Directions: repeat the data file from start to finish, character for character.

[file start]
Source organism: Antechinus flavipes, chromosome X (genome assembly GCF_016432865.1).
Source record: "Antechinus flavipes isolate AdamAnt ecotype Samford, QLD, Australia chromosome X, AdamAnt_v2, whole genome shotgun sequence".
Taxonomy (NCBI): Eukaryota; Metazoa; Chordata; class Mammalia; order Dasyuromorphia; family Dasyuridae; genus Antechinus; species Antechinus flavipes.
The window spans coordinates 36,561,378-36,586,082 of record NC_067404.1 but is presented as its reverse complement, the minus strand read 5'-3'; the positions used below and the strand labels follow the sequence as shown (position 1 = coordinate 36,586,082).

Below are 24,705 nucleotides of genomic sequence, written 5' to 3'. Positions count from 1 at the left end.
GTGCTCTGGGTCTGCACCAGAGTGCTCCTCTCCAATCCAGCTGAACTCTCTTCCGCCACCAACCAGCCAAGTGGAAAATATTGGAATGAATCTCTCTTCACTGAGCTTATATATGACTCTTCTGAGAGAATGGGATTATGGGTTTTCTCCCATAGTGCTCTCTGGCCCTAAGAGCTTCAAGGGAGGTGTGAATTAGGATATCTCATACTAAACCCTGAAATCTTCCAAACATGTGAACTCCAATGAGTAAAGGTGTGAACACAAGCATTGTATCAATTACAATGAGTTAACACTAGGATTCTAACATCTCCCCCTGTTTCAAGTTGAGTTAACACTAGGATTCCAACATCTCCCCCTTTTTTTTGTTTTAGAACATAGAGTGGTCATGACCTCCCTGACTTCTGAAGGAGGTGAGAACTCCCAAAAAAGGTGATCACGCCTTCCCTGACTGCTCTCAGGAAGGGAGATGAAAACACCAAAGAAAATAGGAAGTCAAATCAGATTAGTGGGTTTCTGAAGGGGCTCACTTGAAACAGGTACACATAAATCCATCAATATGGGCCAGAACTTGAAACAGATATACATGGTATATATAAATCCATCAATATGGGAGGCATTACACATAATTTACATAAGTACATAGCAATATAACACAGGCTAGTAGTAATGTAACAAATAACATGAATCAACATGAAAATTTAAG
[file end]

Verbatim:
Source organism: Antechinus flavipes, chromosome X (genome assembly GCF_016432865.1).
Source record: "Antechinus flavipes isolate AdamAnt ecotype Samford, QLD, Australia chromosome X, AdamAnt_v2, whole genome shotgun sequence".
Taxonomy (NCBI): Eukaryota; Metazoa; Chordata; class Mammalia; order Dasyuromorphia; family Dasyuridae; genus Antechinus; species Antechinus flavipes.
The window spans coordinates 36,561,378-36,586,082 of record NC_067404.1 but is presented as its reverse complement, the minus strand read 5'-3'; the positions used below and the strand labels follow the sequence as shown (position 1 = coordinate 36,586,082).

Below are 24,705 nucleotides of genomic sequence, written 5' to 3'. Positions count from 1 at the left end.
GTGCTCTGGGTCTGCACCAGAGTGCTCCTCTCCAATCCAGCTGAACTCTCTTCCGCCACCAACCAGCCAAGTGGAAAATATTGGAATGAATCTCTCTTCACTGAGCTTATATATGACTCTTCTGAGAGAATGGGATTATGGGTTTTCTCCCATAGTGCTCTCTGGCCCTAAGAGCTTCAAGGGAGGTGTGAATTAGGATATCTCATACTAAACCCTGAAATCTTCCAAACATGTGAACTCCAATGAGTAAAGGTGTGAACACAAGCATTGTATCAATTACAATGAGTTAACACTAGGATTCTAACATCTCCCCCTGTTTCAAGTTGAGTTAACACTAGGATTCCAACATCTCCCCCTTTTTTTTGTTTTAGAACATAGAGTGGTCATGACCTCCCTGACTTCTGAAGGAGGTGAGAACTCCCAAAAAAGGTGATCACGCCTTCCCTGACTGCTCTCAGGAAGGGAGATGAAAACACCAAAGAAAATAGGAAGTCAAATCAGATTAGTGGGTTTCTGAAGGGGCTCACTTGAAACAGGTACACATAAATCCATCAATATGGGCCAGAACTTGAAACAGATATACATGGTATATATAAATCCATCAATATGGGAGGCATTACACATAATTTACATAAGTACATAGCAATATAACACAGGCTAGTAGTAATGTAACAAATAACATGAATCAACATGAAAATTTAAG